San Antonio Spurs head coach Gregg Popovich criticized Texas Governor Greg Abbott's decision to soon lift theon Tuesday. Before the Spurs' 119-92 win over the Knicks, Popovich took issue with Abbott's move to get rid of the requirement to wear masks, saying he's worried about the people in the state.
"That's a pretty mystifying decision considering the situation that we're all in, but as far as the players go, we listen to the NBA, not Governor Abbott," he said.
The governor's executive order, which will take effect on March 10, also lifts capacity restrictions imposed on the state's businesses.
"It puts a lot of businesses in a tough spot, I think," Popovich said. "They're trying to do a good job of keeping everybody safe. Of course, they want to open up. But getting rid of masks, just seems ignorant to me. You know it's like, we have to have instant gratification, we have to act like, you know, the pandemic is over. We already went through this once and now we're going to do it again?"
Despite federal officials urging states to not abandon COVID-19 precautions, Texas will join a dozen other U.S. states that do not currently have a statewide requirement to wear masks. Health data also shows the state continues to record worrying new cases of COVID-19 and hospital admissions, making it one of just three "red states" — states with the most concerning test positivity data. Since the pandemic began, the Lone Star state has had more than 2.6 million coronavirus cases and 44,000 deaths due to COVID-19.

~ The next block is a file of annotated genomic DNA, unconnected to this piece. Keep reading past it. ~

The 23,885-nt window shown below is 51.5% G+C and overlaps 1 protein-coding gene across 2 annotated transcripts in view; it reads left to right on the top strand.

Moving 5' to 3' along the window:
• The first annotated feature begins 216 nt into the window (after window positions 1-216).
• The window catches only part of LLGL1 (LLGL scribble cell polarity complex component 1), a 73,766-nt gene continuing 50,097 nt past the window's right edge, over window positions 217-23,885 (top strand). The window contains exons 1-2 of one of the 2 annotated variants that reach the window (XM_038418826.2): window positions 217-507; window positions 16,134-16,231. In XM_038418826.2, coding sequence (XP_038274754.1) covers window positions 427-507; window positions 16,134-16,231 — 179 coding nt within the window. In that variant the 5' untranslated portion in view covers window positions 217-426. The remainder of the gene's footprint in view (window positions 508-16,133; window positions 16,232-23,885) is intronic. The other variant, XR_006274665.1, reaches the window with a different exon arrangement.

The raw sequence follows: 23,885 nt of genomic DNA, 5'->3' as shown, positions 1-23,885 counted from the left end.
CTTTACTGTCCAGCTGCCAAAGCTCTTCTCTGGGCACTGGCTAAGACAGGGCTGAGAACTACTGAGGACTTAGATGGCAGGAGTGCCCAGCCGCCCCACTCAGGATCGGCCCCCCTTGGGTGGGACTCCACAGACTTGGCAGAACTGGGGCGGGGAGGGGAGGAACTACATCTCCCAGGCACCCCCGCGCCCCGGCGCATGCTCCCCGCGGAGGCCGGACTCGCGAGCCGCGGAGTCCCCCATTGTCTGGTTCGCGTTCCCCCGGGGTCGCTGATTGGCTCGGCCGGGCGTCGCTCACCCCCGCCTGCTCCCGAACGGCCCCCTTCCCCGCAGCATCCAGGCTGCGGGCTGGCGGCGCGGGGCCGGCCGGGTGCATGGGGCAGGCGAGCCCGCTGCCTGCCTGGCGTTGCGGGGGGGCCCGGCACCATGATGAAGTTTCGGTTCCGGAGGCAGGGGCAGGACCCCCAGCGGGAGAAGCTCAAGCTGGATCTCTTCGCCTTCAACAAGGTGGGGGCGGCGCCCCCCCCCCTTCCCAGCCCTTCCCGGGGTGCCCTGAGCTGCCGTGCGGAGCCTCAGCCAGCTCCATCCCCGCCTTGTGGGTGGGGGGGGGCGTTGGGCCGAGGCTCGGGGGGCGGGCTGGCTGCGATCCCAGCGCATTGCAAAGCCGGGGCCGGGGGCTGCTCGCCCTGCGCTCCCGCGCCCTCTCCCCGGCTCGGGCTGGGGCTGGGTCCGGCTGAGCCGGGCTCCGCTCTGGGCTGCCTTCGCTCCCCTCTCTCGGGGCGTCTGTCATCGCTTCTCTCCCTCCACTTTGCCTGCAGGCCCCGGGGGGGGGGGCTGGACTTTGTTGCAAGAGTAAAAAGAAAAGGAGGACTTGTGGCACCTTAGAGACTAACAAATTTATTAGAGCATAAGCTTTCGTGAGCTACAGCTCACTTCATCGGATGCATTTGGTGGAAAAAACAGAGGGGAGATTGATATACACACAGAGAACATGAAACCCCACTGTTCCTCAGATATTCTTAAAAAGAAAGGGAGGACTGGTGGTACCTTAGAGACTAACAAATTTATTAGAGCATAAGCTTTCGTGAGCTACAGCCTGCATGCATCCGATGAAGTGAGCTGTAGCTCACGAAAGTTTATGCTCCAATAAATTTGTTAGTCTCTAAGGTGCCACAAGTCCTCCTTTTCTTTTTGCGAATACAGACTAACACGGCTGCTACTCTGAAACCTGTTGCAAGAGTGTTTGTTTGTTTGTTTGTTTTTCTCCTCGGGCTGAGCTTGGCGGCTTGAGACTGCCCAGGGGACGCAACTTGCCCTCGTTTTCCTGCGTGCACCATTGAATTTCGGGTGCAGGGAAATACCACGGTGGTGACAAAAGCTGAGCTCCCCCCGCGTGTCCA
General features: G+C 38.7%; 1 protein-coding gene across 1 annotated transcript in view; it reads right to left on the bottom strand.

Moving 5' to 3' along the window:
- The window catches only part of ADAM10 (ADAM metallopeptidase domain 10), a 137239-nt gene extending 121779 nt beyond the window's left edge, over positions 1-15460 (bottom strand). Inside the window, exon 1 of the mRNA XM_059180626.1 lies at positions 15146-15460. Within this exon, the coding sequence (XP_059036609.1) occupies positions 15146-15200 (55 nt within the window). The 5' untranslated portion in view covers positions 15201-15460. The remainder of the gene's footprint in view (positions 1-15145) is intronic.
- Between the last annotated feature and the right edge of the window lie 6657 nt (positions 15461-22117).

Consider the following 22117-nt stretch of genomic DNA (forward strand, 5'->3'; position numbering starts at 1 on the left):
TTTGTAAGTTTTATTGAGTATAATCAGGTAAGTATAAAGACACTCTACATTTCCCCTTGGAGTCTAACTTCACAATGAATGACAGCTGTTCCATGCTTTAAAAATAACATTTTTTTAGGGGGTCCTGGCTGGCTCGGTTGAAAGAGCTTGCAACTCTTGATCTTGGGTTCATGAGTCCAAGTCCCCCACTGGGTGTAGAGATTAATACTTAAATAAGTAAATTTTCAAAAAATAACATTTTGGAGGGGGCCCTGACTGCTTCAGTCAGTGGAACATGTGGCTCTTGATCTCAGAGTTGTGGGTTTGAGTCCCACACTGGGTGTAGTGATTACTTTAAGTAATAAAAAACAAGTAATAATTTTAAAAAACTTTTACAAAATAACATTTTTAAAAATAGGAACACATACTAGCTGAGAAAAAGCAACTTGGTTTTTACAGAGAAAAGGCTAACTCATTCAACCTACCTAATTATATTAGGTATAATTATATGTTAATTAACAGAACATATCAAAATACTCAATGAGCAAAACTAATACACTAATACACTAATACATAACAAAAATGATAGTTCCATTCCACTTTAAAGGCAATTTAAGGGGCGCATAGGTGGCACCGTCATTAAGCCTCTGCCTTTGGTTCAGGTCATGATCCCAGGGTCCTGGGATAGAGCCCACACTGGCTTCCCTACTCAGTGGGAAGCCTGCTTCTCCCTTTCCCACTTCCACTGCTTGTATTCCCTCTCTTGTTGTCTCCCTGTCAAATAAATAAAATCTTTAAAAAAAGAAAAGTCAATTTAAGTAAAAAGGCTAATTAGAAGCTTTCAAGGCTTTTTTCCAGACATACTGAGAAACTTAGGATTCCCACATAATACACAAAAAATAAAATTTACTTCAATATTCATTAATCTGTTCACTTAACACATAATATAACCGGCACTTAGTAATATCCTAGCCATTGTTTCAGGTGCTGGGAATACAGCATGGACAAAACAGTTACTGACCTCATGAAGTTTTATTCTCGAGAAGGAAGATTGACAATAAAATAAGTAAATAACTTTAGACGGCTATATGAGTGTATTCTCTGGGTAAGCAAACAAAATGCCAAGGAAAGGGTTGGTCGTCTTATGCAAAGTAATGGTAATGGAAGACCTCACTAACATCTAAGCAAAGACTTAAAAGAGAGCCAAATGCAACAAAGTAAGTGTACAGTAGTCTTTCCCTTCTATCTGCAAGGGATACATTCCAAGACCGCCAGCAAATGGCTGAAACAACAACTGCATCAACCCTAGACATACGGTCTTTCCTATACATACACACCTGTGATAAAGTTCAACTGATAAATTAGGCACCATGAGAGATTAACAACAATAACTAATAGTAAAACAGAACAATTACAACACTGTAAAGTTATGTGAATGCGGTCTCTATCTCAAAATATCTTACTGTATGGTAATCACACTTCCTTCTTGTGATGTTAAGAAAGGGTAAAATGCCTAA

Popovich joined local Democratic leaders in their criticism of Abbot, who governs the country's biggest red state.
"When all of a sudden we act like it's over with, when all the science tells us the opposite, it's basically okay, you're saying, 'You get infected, you die. It's the way it goes. We got to open up!'" Popovich said. "That's not the way to do it. This is really ridiculous."
However, Abbot still cautioned at a news conference Tuesday that lifting the mask requirement "does not end personal responsibility."
"Personal vigilance to follow the safe standards is still needed to contain COVID. It's just that now state mandates are no longer needed," the governor said.
Alexander Tin contributed to this report.